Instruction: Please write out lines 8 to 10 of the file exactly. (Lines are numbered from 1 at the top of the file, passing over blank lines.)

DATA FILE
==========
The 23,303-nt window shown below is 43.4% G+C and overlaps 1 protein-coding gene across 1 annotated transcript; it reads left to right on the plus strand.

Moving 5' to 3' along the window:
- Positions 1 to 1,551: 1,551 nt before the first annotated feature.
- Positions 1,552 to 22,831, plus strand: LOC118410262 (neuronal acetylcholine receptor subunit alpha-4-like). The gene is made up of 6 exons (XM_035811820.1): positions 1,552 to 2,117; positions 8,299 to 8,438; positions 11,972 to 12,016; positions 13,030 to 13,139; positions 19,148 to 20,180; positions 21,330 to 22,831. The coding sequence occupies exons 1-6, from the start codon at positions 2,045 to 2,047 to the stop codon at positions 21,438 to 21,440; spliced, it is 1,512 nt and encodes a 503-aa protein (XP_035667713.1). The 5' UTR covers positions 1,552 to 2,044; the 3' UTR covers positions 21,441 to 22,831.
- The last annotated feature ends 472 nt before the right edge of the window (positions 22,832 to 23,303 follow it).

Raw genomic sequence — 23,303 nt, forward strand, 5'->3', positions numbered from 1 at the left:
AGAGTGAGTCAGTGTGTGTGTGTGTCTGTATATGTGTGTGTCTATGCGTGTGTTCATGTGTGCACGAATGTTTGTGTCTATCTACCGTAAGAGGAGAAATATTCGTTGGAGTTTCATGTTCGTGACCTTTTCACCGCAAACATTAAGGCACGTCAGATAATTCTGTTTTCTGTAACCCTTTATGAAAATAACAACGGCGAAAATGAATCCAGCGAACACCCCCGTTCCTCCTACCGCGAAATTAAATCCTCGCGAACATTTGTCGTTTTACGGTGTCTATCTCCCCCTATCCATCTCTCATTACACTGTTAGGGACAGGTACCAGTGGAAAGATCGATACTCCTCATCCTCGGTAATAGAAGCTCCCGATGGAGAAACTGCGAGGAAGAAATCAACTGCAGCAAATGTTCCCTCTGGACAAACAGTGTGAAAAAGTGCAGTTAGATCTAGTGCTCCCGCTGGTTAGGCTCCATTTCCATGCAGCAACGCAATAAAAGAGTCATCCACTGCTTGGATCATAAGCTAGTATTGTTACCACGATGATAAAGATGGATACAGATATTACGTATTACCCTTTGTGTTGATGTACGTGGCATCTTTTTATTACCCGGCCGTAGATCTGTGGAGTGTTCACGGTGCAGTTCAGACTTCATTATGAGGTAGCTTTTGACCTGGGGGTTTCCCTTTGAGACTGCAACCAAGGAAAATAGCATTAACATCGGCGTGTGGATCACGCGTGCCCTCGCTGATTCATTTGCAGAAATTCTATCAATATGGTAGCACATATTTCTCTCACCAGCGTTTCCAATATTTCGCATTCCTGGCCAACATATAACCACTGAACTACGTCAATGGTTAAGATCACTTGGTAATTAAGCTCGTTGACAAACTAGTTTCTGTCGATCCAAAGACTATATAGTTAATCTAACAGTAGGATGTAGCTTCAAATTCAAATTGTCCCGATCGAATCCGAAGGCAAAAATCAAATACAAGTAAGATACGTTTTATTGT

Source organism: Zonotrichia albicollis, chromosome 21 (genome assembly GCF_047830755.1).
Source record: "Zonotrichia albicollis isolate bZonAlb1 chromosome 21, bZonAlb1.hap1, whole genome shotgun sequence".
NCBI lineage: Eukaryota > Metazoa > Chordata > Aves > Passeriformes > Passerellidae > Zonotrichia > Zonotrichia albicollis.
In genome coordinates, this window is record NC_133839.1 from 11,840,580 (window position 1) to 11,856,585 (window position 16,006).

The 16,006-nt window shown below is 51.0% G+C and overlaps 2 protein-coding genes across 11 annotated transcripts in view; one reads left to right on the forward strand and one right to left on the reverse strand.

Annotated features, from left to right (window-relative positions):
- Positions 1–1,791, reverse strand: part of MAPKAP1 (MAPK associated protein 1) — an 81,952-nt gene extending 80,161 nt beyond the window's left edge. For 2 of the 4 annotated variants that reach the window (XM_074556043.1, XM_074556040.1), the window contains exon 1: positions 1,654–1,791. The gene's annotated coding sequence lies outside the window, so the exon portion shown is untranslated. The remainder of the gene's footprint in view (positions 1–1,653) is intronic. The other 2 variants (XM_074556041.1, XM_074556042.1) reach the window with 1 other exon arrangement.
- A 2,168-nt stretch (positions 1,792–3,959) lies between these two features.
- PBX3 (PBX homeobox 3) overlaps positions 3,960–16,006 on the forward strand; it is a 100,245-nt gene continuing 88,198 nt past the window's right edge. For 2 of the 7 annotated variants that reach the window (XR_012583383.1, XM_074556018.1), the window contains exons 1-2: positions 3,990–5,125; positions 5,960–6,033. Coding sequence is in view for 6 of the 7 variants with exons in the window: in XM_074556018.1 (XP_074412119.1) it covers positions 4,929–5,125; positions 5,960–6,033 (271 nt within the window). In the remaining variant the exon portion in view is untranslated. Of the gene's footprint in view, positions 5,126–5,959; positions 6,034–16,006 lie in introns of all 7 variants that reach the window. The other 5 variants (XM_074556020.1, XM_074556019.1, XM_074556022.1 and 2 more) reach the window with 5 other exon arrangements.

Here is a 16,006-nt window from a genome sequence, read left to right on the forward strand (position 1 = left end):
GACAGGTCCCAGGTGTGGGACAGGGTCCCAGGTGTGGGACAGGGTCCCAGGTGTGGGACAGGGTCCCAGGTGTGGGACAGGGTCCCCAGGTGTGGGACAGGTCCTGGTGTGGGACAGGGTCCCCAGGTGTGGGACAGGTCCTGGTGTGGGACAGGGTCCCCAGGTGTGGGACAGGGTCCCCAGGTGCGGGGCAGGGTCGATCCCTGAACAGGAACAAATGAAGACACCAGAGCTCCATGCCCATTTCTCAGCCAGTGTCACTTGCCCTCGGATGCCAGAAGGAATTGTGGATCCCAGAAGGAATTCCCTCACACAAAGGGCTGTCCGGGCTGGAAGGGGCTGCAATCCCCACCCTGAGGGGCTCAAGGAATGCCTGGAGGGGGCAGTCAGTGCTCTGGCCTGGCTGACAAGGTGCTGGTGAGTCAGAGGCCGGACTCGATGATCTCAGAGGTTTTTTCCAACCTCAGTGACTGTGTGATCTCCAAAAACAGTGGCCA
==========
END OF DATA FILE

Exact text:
Source organism: Zonotrichia albicollis, chromosome 21 (genome assembly GCF_047830755.1).
Source record: "Zonotrichia albicollis isolate bZonAlb1 chromosome 21, bZonAlb1.hap1, whole genome shotgun sequence".
NCBI lineage: Eukaryota > Metazoa > Chordata > Aves > Passeriformes > Passerellidae > Zonotrichia > Zonotrichia albicollis.